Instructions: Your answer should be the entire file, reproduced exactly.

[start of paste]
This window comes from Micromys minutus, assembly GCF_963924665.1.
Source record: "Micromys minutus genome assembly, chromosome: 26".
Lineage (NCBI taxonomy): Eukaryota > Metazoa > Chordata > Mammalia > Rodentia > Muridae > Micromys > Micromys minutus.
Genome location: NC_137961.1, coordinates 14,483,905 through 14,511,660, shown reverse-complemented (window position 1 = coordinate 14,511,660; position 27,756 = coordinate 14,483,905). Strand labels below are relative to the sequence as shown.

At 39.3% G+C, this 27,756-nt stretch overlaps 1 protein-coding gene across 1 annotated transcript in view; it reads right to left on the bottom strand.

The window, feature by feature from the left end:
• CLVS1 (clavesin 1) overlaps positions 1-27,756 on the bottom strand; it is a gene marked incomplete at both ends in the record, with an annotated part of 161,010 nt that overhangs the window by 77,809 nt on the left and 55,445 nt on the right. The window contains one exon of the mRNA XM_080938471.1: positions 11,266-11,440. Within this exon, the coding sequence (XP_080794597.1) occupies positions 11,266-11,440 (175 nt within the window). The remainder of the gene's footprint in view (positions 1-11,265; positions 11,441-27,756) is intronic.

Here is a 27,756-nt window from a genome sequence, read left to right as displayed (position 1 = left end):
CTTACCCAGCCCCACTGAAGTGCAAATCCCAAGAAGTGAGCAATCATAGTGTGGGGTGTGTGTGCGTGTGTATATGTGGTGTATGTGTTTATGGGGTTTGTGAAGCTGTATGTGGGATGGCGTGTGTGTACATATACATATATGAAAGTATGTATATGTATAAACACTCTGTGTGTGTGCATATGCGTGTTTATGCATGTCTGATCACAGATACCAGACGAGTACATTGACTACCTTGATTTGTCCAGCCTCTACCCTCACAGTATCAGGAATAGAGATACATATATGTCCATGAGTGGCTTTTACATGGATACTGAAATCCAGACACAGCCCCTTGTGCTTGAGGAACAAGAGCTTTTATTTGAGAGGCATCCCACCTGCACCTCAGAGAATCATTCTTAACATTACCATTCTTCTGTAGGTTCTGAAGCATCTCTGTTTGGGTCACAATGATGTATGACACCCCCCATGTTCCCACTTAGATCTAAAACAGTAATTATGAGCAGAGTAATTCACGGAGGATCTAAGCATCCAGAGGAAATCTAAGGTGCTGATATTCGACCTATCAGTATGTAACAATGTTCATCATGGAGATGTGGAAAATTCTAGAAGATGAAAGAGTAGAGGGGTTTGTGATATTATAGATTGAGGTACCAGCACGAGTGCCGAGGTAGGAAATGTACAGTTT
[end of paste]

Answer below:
This window comes from Micromys minutus, assembly GCF_963924665.1.
Source record: "Micromys minutus genome assembly, chromosome: 26".
Lineage (NCBI taxonomy): Eukaryota > Metazoa > Chordata > Mammalia > Rodentia > Muridae > Micromys > Micromys minutus.
Genome location: NC_137961.1, coordinates 14,483,905 through 14,511,660, shown reverse-complemented (window position 1 = coordinate 14,511,660; position 27,756 = coordinate 14,483,905). Strand labels below are relative to the sequence as shown.

At 39.3% G+C, this 27,756-nt stretch overlaps 1 protein-coding gene across 1 annotated transcript in view; it reads right to left on the bottom strand.

The window, feature by feature from the left end:
• CLVS1 (clavesin 1) overlaps positions 1-27,756 on the bottom strand; it is a gene marked incomplete at both ends in the record, with an annotated part of 161,010 nt that overhangs the window by 77,809 nt on the left and 55,445 nt on the right. The window contains one exon of the mRNA XM_080938471.1: positions 11,266-11,440. Within this exon, the coding sequence (XP_080794597.1) occupies positions 11,266-11,440 (175 nt within the window). The remainder of the gene's footprint in view (positions 1-11,265; positions 11,441-27,756) is intronic.

Here is a 27,756-nt window from a genome sequence, read left to right as displayed (position 1 = left end):
CTTACCCAGCCCCACTGAAGTGCAAATCCCAAGAAGTGAGCAATCATAGTGTGGGGTGTGTGTGCGTGTGTATATGTGGTGTATGTGTTTATGGGGTTTGTGAAGCTGTATGTGGGATGGCGTGTGTGTACATATACATATATGAAAGTATGTATATGTATAAACACTCTGTGTGTGTGCATATGCGTGTTTATGCATGTCTGATCACAGATACCAGACGAGTACATTGACTACCTTGATTTGTCCAGCCTCTACCCTCACAGTATCAGGAATAGAGATACATATATGTCCATGAGTGGCTTTTACATGGATACTGAAATCCAGACACAGCCCCTTGTGCTTGAGGAACAAGAGCTTTTATTTGAGAGGCATCCCACCTGCACCTCAGAGAATCATTCTTAACATTACCATTCTTCTGTAGGTTCTGAAGCATCTCTGTTTGGGTCACAATGATGTATGACACCCCCCATGTTCCCACTTAGATCTAAAACAGTAATTATGAGCAGAGTAATTCACGGAGGATCTAAGCATCCAGAGGAAATCTAAGGTGCTGATATTCGACCTATCAGTATGTAACAATGTTCATCATGGAGATGTGGAAAATTCTAGAAGATGAAAGAGTAGAGGGGTTTGTGATATTATAGATTGAGGTACCAGCACGAGTGCCGAGGTAGGAAATGTACAGTTT